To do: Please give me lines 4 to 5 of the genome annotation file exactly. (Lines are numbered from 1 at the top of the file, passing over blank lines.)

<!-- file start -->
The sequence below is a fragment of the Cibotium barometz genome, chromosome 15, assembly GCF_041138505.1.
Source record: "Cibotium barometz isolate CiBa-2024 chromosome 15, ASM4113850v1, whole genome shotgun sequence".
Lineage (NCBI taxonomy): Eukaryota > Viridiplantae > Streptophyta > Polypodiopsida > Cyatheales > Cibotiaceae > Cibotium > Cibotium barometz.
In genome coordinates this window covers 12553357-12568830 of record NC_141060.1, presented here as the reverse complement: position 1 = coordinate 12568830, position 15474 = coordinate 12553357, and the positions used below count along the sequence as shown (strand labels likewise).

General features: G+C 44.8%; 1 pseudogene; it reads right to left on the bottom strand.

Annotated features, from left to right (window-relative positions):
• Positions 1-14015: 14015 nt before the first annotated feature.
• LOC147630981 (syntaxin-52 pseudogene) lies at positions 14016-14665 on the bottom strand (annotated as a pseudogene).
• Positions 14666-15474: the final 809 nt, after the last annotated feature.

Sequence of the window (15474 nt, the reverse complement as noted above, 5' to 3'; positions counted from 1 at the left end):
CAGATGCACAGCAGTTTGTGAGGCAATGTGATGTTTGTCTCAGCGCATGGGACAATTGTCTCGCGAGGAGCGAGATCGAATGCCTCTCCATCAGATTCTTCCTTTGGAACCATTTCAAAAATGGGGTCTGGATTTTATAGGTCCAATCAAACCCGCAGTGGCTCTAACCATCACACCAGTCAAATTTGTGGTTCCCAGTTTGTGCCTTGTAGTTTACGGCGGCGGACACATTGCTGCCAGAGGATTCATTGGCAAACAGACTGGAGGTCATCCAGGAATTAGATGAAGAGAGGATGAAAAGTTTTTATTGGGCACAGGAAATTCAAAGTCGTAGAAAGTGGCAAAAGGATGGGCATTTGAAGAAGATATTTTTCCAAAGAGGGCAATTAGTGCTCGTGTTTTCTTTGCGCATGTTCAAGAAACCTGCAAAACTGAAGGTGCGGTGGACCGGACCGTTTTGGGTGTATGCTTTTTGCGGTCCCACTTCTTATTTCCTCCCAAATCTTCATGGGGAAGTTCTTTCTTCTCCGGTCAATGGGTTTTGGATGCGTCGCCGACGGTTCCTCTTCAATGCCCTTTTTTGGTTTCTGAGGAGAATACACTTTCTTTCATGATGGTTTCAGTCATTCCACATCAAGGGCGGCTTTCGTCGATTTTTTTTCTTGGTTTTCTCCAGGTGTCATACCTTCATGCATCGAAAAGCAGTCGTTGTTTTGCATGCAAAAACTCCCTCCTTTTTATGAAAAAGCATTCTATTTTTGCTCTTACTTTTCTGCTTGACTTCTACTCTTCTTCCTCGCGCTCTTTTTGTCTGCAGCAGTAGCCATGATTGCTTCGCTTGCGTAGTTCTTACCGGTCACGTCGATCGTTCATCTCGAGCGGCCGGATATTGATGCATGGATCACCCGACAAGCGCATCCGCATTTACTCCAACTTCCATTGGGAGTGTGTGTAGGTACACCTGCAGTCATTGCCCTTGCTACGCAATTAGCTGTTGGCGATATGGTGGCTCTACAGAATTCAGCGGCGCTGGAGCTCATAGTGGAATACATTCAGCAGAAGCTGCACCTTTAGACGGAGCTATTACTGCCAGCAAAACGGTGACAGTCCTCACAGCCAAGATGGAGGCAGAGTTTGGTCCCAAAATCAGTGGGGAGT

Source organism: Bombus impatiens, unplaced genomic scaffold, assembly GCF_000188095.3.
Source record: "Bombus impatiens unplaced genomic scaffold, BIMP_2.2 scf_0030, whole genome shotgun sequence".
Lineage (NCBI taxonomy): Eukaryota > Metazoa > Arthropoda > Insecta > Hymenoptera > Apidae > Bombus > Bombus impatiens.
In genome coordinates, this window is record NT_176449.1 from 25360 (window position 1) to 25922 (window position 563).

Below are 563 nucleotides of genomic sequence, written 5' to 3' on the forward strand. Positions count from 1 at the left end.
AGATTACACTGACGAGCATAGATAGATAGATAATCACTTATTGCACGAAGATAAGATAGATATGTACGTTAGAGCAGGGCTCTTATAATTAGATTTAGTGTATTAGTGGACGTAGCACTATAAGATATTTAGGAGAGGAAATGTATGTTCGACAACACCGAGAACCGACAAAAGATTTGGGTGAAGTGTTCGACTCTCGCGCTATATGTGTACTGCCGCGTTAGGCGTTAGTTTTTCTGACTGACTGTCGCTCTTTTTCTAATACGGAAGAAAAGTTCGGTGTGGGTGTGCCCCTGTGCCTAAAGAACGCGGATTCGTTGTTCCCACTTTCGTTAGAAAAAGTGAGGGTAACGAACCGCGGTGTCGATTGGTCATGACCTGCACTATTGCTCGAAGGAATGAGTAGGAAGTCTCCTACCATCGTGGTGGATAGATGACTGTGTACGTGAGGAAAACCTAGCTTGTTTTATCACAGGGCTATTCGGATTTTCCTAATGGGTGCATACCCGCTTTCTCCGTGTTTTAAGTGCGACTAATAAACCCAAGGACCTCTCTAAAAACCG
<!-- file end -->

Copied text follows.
In genome coordinates this window covers 12553357-12568830 of record NC_141060.1, presented here as the reverse complement: position 1 = coordinate 12568830, position 15474 = coordinate 12553357, and the positions used below count along the sequence as shown (strand labels likewise).

General features: G+C 44.8%; 1 pseudogene; it reads right to left on the bottom strand.